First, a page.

Internships are widely acknowledged as a highly effective bridge between college and professional employment.
In a recent study by Hart Research Associates, 94% of over 400 surveyed employers indicate a preference for hiring recent college graduates who have completed successful internships. Additionally, 80% of employers consider it important that recent grads demonstrate their ability to apply their learning in real-world settings.
From the college's perspective, the primary purpose of an internship is to provide students with experiences that differ from traditional classroom learning. Internships should offer opportunities to validate or challenge textbook knowledge and lecture concepts.
This process of "confirming" and "confounding" ideas fosters insight and innovation, precisely the qualities employers seek in college graduates of all disciplines.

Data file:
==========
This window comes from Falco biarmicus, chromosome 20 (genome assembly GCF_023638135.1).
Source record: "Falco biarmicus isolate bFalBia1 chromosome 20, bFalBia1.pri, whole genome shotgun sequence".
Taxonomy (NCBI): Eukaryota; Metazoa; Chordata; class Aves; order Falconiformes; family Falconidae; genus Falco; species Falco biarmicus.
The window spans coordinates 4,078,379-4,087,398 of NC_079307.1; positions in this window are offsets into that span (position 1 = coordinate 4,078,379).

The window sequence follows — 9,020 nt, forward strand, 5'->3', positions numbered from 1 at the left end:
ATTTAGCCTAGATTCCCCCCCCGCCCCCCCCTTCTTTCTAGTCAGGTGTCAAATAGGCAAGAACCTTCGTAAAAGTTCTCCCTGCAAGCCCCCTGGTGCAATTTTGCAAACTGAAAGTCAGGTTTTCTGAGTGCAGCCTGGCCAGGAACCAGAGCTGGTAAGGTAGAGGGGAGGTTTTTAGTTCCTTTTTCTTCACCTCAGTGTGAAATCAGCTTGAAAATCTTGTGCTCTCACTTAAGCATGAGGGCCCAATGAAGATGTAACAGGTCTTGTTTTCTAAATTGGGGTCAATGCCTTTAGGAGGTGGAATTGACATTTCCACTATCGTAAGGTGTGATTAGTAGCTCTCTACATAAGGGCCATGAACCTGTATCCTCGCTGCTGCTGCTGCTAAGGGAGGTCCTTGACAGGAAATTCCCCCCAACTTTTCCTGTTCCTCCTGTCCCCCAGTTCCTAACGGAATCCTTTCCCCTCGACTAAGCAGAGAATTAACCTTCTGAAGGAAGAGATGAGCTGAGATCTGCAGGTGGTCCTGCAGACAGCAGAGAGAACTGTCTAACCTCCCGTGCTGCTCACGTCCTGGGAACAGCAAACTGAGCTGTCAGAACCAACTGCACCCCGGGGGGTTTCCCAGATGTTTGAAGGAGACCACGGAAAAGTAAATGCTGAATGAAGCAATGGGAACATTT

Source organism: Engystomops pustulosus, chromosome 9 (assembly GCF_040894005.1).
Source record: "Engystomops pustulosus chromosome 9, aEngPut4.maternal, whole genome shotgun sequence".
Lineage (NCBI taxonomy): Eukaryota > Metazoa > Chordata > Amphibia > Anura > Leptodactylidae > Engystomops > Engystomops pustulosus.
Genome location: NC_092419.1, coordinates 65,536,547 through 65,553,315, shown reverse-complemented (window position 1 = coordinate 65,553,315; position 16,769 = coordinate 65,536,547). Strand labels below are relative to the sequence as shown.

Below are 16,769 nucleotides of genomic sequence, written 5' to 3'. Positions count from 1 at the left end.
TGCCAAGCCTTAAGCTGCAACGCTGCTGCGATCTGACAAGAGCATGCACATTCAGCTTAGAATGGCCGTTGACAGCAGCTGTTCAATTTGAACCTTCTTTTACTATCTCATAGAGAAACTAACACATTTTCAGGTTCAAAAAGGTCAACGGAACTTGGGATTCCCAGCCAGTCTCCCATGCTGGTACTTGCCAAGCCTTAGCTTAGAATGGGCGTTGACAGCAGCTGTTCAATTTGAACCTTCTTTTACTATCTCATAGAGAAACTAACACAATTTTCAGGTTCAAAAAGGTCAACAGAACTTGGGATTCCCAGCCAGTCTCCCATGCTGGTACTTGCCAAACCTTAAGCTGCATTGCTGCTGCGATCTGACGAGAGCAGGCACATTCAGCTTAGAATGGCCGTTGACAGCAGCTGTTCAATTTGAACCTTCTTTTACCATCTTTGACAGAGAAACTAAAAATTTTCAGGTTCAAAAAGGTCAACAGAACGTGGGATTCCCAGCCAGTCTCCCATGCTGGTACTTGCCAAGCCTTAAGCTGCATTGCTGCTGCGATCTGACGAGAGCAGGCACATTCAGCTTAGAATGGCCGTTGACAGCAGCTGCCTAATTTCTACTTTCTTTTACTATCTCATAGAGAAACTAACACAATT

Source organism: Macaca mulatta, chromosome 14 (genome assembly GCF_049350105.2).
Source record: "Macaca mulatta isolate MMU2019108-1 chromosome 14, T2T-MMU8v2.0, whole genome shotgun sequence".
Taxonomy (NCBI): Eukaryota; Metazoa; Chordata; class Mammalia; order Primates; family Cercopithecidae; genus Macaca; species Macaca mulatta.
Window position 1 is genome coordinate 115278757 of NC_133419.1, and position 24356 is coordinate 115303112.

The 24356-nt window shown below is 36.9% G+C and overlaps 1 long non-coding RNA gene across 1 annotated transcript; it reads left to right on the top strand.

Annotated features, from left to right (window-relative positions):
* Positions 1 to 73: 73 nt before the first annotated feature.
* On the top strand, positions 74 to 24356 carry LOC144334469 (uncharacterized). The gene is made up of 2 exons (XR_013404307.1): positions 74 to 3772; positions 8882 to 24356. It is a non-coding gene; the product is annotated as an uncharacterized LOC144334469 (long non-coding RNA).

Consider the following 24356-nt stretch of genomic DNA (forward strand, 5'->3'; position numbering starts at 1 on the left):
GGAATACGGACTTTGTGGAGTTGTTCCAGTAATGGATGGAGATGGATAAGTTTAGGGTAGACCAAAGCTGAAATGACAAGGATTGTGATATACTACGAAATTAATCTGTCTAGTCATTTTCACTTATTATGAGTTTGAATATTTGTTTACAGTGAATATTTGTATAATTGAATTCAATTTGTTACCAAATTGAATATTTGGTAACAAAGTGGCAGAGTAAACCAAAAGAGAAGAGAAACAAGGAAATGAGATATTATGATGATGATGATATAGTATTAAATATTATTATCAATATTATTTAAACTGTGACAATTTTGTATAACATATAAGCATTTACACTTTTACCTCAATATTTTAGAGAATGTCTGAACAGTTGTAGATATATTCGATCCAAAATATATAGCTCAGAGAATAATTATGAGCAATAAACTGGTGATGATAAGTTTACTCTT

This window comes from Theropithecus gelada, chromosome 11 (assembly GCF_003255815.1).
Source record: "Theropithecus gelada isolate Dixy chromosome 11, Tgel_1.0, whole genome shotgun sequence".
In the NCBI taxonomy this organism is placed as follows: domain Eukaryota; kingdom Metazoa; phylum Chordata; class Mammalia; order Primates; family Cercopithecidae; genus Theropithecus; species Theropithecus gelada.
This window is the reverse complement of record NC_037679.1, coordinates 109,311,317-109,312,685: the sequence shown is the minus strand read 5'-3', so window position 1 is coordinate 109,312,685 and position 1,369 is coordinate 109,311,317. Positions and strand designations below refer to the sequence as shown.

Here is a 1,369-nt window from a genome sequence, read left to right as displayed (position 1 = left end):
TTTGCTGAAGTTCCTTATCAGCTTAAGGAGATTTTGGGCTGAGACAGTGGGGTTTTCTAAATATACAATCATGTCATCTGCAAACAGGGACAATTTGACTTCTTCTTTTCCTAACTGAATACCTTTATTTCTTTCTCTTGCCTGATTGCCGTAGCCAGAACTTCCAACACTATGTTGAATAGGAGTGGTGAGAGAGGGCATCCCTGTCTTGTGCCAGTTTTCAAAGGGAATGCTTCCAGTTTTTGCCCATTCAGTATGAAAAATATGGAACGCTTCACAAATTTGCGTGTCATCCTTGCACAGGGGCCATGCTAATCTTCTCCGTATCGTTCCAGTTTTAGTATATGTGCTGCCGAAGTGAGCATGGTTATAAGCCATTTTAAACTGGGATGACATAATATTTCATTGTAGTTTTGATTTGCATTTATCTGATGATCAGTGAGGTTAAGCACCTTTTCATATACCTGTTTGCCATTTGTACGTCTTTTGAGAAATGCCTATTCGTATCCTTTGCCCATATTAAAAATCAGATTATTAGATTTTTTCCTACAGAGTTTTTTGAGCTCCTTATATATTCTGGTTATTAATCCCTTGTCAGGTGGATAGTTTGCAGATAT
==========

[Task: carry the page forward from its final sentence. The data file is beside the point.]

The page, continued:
Understanding Internships and Experiential Learning: How Do They Differ from Jobs?
- Practically and legally, internships differ from "employment" by emphasizing student learning.
- An academic internship is a partnership between the college and an employer (or "host site").
- This academic partnership ensures that the internship is guided by the employer's expectation of productive work and by the college's expectation of meaningful, applied learning.
- Through this partnership arrangement, the college promotes and protects the student's interests as a student while facilitating professional work experience.
Studies have shown that having a successful internship greatly increases the chances of being hired as a recent college graduate. In fact, nine out of ten employers prefer candidates who have completed internships. It's worth noting that over 40% of new college hires are sourced directly from an employer's internship pool.